My daughters are two and four, and even at these young ages I see how much they welcome some responsibility around the house, and how proud they are when they can accomplish “grown up” tasks. Household chores provide a wonderful way for little ones to learn and practice new skills. Parents may also find that they come to appreciate the task in a new way, as you start to view it as a learning tool.
In my home, I’ve noticed how much smoother mealtimes are when I invite the children to help with some preparation and some clean up afterward. In the morning, as I put their breakfasts on the table, I fill the sink with warm soapy water and set up a sturdy stool. We eat together, and then I ask each child to take a turn washing her own cup, bowl and spoon at the sink. Usually, at least one of the girls will enjoy this so much she will continue to help me wash other dishes, pots and the table.
I’ve also designated one kitchen drawer, “The Kid Drawer” where the child-sized utensils, place settings and napkins are kept. They’ve each begun to pick their items and set the table for lunch and dinner. This gives them a useful task to focus on during those hungry moments before the meal is ready, and it keeps them from fussing with each other too much.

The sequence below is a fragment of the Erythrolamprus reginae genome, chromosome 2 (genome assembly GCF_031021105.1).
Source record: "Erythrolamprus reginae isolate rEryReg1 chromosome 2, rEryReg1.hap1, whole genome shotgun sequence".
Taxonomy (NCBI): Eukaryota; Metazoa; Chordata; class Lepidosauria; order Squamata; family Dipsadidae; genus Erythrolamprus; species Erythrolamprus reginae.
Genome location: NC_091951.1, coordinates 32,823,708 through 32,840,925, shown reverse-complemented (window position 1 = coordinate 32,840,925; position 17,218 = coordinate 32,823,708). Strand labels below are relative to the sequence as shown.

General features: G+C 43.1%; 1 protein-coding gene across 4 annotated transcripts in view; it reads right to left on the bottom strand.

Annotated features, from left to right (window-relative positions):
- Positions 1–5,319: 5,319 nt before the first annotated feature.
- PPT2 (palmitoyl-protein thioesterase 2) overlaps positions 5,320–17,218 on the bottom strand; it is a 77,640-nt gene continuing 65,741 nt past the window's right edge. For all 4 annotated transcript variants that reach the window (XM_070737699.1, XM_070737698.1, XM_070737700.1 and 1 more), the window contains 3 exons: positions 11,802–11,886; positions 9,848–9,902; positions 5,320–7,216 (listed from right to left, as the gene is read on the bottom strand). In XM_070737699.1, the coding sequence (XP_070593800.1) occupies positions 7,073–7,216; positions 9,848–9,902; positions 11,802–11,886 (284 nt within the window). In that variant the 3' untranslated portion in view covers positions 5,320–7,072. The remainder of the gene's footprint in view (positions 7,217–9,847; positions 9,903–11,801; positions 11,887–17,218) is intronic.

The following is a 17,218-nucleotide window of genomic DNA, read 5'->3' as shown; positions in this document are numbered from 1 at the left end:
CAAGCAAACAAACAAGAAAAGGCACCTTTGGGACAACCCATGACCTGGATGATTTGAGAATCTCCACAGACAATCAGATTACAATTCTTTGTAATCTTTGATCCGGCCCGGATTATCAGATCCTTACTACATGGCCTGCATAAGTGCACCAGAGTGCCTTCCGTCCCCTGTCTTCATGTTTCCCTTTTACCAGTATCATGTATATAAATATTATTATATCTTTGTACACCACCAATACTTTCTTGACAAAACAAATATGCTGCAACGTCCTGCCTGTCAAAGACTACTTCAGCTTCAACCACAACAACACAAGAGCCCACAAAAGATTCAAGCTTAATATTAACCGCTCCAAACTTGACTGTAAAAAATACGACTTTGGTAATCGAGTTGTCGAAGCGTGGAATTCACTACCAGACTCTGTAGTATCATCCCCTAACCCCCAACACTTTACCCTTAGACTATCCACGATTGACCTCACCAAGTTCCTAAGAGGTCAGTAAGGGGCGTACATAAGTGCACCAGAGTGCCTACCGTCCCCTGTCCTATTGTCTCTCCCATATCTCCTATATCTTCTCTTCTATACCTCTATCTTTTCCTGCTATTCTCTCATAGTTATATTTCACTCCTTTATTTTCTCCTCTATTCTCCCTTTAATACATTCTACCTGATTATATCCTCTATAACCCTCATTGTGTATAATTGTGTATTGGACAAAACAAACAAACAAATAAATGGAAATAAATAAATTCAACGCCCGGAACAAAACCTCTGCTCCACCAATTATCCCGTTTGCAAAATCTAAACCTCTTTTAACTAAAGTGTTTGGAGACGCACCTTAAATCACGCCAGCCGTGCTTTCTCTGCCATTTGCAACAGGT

Because they’re young, I’m not a stickler about chores. If they’re playing quietly or engrossed in an art project before mealtime, I won’t interrupt them. But if they’re looking for something to do, while I’m busy in the kitchen, it’s been fun to have their help, and I do believe we are setting the stage for continued participation as they grow.
Inviting young children to help with chores does mean that the grown-ups need to slow down and relax a little. We need to view their involvement as an opportunity to connect, to share an experience and to help the child practice a new skill. They are learning about life during these moments in the kitchen or dusting or making beds, and that is just as important as the housework that needs to get done (or more important!).
Who’s helping in your house? Do your children have chores?
For parents of young children, here are some additional articles that go much more in-depth into the how’s and why’s of inviting children to help with household tasks. Enjoy!
Joyful Toddlers: Young Kids and Chores
Simple Kids: Kids in the Kitchen
For Small Hands is a wonderful resource for child-sized kitchen utensils and tools for yard work.